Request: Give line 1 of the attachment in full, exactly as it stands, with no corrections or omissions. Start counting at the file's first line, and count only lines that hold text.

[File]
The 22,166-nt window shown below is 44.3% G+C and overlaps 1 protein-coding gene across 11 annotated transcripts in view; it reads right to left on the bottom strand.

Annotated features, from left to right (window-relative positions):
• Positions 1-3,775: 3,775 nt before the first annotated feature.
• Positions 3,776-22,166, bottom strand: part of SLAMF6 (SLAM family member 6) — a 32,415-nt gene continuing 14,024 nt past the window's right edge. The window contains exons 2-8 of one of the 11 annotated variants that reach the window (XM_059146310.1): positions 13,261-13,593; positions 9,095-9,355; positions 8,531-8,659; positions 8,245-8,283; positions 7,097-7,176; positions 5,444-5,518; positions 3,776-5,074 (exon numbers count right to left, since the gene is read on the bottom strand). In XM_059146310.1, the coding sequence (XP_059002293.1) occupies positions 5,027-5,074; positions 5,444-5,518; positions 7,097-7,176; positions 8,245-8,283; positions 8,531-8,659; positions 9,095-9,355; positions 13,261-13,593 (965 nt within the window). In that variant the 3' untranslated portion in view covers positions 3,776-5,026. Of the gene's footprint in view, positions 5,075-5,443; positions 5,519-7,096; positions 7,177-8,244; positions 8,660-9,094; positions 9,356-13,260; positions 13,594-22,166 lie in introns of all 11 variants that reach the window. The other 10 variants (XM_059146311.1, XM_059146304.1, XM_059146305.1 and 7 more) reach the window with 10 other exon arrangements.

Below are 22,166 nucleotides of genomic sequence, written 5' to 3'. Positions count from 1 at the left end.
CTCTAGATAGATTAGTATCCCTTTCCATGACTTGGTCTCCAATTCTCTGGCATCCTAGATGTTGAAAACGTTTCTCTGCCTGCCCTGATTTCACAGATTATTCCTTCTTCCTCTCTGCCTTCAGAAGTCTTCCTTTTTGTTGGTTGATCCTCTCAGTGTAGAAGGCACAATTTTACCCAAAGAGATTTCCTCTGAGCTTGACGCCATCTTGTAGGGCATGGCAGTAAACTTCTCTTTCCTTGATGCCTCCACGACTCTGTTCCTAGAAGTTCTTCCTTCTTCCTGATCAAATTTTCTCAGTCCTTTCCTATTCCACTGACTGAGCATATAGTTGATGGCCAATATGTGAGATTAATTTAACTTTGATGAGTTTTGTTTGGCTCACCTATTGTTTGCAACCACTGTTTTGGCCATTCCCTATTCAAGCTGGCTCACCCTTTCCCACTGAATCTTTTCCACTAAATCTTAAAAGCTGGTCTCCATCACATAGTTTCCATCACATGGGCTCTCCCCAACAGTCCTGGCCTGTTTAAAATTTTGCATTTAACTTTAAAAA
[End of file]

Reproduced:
The 22,166-nt window shown below is 44.3% G+C and overlaps 1 protein-coding gene across 11 annotated transcripts in view; it reads right to left on the bottom strand.